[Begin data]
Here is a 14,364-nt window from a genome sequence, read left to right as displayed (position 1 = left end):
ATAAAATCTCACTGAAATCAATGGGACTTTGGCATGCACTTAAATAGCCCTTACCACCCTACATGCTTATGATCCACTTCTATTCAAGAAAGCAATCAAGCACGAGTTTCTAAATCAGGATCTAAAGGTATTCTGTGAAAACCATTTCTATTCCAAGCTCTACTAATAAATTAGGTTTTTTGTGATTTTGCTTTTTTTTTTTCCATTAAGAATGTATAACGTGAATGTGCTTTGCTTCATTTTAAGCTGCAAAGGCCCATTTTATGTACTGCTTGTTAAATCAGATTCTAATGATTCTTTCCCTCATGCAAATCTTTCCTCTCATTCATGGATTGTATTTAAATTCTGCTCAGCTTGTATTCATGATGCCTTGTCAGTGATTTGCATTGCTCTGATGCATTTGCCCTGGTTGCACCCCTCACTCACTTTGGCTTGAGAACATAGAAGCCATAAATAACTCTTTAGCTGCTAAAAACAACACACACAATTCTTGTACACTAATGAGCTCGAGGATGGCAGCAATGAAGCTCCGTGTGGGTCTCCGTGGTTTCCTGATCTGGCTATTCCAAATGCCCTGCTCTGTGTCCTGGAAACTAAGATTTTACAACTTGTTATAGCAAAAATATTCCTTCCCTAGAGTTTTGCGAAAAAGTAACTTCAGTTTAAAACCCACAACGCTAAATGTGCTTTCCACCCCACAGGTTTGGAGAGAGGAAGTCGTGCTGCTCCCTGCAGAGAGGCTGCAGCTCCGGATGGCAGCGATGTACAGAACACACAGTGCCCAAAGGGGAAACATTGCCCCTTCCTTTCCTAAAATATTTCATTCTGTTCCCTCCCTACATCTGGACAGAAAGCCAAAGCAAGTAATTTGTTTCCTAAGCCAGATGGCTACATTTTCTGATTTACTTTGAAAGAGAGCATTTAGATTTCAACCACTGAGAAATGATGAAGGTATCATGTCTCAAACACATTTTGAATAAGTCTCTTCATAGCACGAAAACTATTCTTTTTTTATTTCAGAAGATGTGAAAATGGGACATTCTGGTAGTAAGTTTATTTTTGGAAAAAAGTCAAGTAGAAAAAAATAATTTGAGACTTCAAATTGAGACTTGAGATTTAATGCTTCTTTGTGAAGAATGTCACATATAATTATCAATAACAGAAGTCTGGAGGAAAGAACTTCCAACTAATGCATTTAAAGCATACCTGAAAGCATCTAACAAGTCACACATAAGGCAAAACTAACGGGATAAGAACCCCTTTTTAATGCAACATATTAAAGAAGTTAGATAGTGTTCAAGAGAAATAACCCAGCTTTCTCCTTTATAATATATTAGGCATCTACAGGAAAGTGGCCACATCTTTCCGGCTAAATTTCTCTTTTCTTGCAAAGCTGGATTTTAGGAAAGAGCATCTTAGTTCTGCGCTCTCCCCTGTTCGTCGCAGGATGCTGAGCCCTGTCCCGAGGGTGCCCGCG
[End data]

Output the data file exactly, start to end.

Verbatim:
Here is a 14,364-nt window from a genome sequence, read left to right as displayed (position 1 = left end):
ATAAAATCTCACTGAAATCAATGGGACTTTGGCATGCACTTAAATAGCCCTTACCACCCTACATGCTTATGATCCACTTCTATTCAAGAAAGCAATCAAGCACGAGTTTCTAAATCAGGATCTAAAGGTATTCTGTGAAAACCATTTCTATTCCAAGCTCTACTAATAAATTAGGTTTTTTGTGATTTTGCTTTTTTTTTTTCCATTAAGAATGTATAACGTGAATGTGCTTTGCTTCATTTTAAGCTGCAAAGGCCCATTTTATGTACTGCTTGTTAAATCAGATTCTAATGATTCTTTCCCTCATGCAAATCTTTCCTCTCATTCATGGATTGTATTTAAATTCTGCTCAGCTTGTATTCATGATGCCTTGTCAGTGATTTGCATTGCTCTGATGCATTTGCCCTGGTTGCACCCCTCACTCACTTTGGCTTGAGAACATAGAAGCCATAAATAACTCTTTAGCTGCTAAAAACAACACACACAATTCTTGTACACTAATGAGCTCGAGGATGGCAGCAATGAAGCTCCGTGTGGGTCTCCGTGGTTTCCTGATCTGGCTATTCCAAATGCCCTGCTCTGTGTCCTGGAAACTAAGATTTTACAACTTGTTATAGCAAAAATATTCCTTCCCTAGAGTTTTGCGAAAAAGTAACTTCAGTTTAAAACCCACAACGCTAAATGTGCTTTCCACCCCACAGGTTTGGAGAGAGGAAGTCGTGCTGCTCCCTGCAGAGAGGCTGCAGCTCCGGATGGCAGCGATGTACAGAACACACAGTGCCCAAAGGGGAAACATTGCCCCTTCCTTTCCTAAAATATTTCATTCTGTTCCCTCCCTACATCTGGACAGAAAGCCAAAGCAAGTAATTTGTTTCCTAAGCCAGATGGCTACATTTTCTGATTTACTTTGAAAGAGAGCATTTAGATTTCAACCACTGAGAAATGATGAAGGTATCATGTCTCAAACACATTTTGAATAAGTCTCTTCATAGCACGAAAACTATTCTTTTTTTATTTCAGAAGATGTGAAAATGGGACATTCTGGTAGTAAGTTTATTTTTGGAAAAAAGTCAAGTAGAAAAAAATAATTTGAGACTTCAAATTGAGACTTGAGATTTAATGCTTCTTTGTGAAGAATGTCACATATAATTATCAATAACAGAAGTCTGGAGGAAAGAACTTCCAACTAATGCATTTAAAGCATACCTGAAAGCATCTAACAAGTCACACATAAGGCAAAACTAACGGGATAAGAACCCCTTTTTAATGCAACATATTAAAGAAGTTAGATAGTGTTCAAGAGAAATAACCCAGCTTTCTCCTTTATAATATATTAGGCATCTACAGGAAAGTGGCCACATCTTTCCGGCTAAATTTCTCTTTTCTTGCAAAGCTGGATTTTAGGAAAGAGCATCTTAGTTCTGCGCTCTCCCCTGTTCGTCGCAGGATGCTGAGCCCTGTCCCGAGGGTGCCCGCG